Energy wasn’t the only part of the market generating news in what has been a weaker period of activity dominated by international factors, including a continuation of the upward trend in US interest rates, which is hurting gold, and uncertainty over US foreign policy in regards to North Korea and China.

The gold price, after its sharp mid-month fall from $US1324 an ounce to a low this week of $US1282/oz, appears to have stabilised at around $US1294/oz, an encouraging sign but not enough to save most gold miners from losing ground over the week, with leaders such as Northern Star down 45c to $6.16, and St Barbara, down 11c to $4.59.

Another feature of the market this week was a large number of successful capital raisings that included:

  • Great Boulder, attracting a fresh $2.5 million to drill new targets at its Mt Venn copper, nickel and cobalt project in WA. On the market Great Boulder added 2c to 28c.
  • Sipa raising $1.04 million for drilling at its Paterson North copper and gold project in WA. The stock was down 0.05c at 1.05c.
  • De Grey Mining raising $6 million to accelerate work on its Pilbara Gold project in WA. On the market, De Grey added 2.5c to 17.5c, and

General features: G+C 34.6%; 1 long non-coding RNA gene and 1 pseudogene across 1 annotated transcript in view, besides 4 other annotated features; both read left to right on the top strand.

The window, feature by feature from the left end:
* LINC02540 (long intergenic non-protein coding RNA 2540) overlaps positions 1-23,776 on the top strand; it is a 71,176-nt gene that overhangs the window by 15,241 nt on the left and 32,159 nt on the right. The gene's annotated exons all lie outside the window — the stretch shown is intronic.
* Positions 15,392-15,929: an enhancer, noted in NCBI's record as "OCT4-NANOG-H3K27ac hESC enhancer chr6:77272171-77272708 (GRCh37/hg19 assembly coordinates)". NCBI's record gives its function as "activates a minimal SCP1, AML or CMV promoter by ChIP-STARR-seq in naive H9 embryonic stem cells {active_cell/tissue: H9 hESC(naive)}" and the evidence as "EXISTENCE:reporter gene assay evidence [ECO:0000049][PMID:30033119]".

• Titan Minerals, which raised $11 million to finalise the acquisition of the Mirador copper and gold project in Peru.

The successful capital raisings are an indication of the ongoing high level of investor interest in the resources sector despite recent weakness in some metal prices.

Other news events and share-prices moves of note, up or down, included:

  • Dacian Gold adding 6c to $2.86 in a tough week for gold stocks after reporting strong infill drilling results at its Cameron Well prospect at its Mt Morgans mining centre. Best result was 24 metres at 5.3 grams of gold a tonne from a depth of 62m.
  • Liontown starting to move higher yesterday after reporting more strong drill results from its Kathleen Valley lithium project in WA with a best assay of 16m at 1.6% lithium from a depth of 71m, with richer zones including 2m and 2.4%. On the market, Liontown added half-a-cent to 2.8c
  • West African Resources losing 1.5c to 33.5c on the market but earning a buy tip from Macquarie Bank which sees the stock heading to 50c.
  • Highlands Pacific adding 3c to 11c after announcing a financing deal with the investment fund, Cobalt 27, covering production of cobalt and nickel from its part-owned Ramu project in Papua New Guinea.
  • Mincor adding 2c to 46c on Wednesday after reporting more strong nickel assays from drilling at its Cassini project with a best hit of 6.31% nickel over 11.71m. It closed yesterday at 45c.
  • Gindalbie Metals firming slightly to 2c after reporting that it was pressing ahead with a deal to acquire up to 75% of the Mt Gunson copper and cobalt project in South Australia.